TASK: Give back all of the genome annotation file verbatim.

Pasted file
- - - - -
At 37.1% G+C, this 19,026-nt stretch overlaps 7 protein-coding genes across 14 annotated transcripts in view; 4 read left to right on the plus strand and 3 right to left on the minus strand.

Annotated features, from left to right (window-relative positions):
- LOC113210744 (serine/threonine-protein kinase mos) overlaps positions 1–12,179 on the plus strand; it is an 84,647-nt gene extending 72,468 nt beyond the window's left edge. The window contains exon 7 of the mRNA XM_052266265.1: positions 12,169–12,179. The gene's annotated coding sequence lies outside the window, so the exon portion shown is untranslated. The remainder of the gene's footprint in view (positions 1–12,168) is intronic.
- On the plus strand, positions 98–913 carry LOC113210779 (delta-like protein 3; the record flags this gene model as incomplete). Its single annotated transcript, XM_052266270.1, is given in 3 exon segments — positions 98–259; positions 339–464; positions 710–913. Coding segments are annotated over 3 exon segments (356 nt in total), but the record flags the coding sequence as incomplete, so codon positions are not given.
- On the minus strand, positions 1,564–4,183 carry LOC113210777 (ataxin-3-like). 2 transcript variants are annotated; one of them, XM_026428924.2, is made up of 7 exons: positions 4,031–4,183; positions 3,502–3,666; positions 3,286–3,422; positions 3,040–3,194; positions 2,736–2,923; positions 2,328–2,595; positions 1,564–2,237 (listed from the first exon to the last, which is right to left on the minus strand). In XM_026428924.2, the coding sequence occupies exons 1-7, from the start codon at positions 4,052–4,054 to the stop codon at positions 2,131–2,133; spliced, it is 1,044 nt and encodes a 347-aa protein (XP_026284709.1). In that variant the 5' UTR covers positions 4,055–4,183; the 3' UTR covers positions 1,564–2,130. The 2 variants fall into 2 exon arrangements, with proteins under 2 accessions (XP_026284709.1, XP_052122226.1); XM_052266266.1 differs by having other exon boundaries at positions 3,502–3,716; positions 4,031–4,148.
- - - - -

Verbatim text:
At 37.1% G+C, this 19,026-nt stretch overlaps 7 protein-coding genes across 14 annotated transcripts in view; 4 read left to right on the plus strand and 3 right to left on the minus strand.

Annotated features, from left to right (window-relative positions):
- LOC113210744 (serine/threonine-protein kinase mos) overlaps positions 1–12,179 on the plus strand; it is an 84,647-nt gene extending 72,468 nt beyond the window's left edge. The window contains exon 7 of the mRNA XM_052266265.1: positions 12,169–12,179. The gene's annotated coding sequence lies outside the window, so the exon portion shown is untranslated. The remainder of the gene's footprint in view (positions 1–12,168) is intronic.
- On the plus strand, positions 98–913 carry LOC113210779 (delta-like protein 3; the record flags this gene model as incomplete). Its single annotated transcript, XM_052266270.1, is given in 3 exon segments — positions 98–259; positions 339–464; positions 710–913. Coding segments are annotated over 3 exon segments (356 nt in total), but the record flags the coding sequence as incomplete, so codon positions are not given.
- On the minus strand, positions 1,564–4,183 carry LOC113210777 (ataxin-3-like). 2 transcript variants are annotated; one of them, XM_026428924.2, is made up of 7 exons: positions 4,031–4,183; positions 3,502–3,666; positions 3,286–3,422; positions 3,040–3,194; positions 2,736–2,923; positions 2,328–2,595; positions 1,564–2,237 (listed from the first exon to the last, which is right to left on the minus strand). In XM_026428924.2, the coding sequence occupies exons 1-7, from the start codon at positions 4,052–4,054 to the stop codon at positions 2,131–2,133; spliced, it is 1,044 nt and encodes a 347-aa protein (XP_026284709.1). In that variant the 5' UTR covers positions 4,055–4,183; the 3' UTR covers positions 1,564–2,130. The 2 variants fall into 2 exon arrangements, with proteins under 2 accessions (XP_026284709.1, XP_052122226.1); XM_052266266.1 differs by having other exon boundaries at positions 3,502–3,716; positions 4,031–4,148.